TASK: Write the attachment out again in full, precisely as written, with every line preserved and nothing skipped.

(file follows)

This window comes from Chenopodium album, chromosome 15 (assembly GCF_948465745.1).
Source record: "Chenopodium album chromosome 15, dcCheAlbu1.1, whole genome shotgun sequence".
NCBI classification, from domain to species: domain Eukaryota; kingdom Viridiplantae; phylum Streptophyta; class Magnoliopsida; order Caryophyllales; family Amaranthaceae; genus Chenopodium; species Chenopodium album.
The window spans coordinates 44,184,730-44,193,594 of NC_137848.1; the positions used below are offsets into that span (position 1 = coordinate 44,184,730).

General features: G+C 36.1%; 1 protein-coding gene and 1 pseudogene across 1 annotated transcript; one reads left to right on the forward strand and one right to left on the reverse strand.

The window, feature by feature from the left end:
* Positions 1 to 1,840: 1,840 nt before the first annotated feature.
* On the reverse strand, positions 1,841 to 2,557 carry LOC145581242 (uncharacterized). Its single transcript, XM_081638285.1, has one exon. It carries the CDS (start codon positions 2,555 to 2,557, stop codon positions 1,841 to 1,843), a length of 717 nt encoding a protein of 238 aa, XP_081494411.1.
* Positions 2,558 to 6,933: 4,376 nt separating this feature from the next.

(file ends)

This window comes from Chenopodium album, chromosome 15 (assembly GCF_948465745.1).
Source record: "Chenopodium album chromosome 15, dcCheAlbu1.1, whole genome shotgun sequence".
NCBI classification, from domain to species: domain Eukaryota; kingdom Viridiplantae; phylum Streptophyta; class Magnoliopsida; order Caryophyllales; family Amaranthaceae; genus Chenopodium; species Chenopodium album.
The window spans coordinates 44,184,730-44,193,594 of NC_137848.1; the positions used below are offsets into that span (position 1 = coordinate 44,184,730).

General features: G+C 36.1%; 1 protein-coding gene and 1 pseudogene across 1 annotated transcript; one reads left to right on the forward strand and one right to left on the reverse strand.

The window, feature by feature from the left end:
* Positions 1 to 1,840: 1,840 nt before the first annotated feature.
* On the reverse strand, positions 1,841 to 2,557 carry LOC145581242 (uncharacterized). Its single transcript, XM_081638285.1, has one exon. It carries the CDS (start codon positions 2,555 to 2,557, stop codon positions 1,841 to 1,843), a length of 717 nt encoding a protein of 238 aa, XP_081494411.1.
* Positions 2,558 to 6,933: 4,376 nt separating this feature from the next.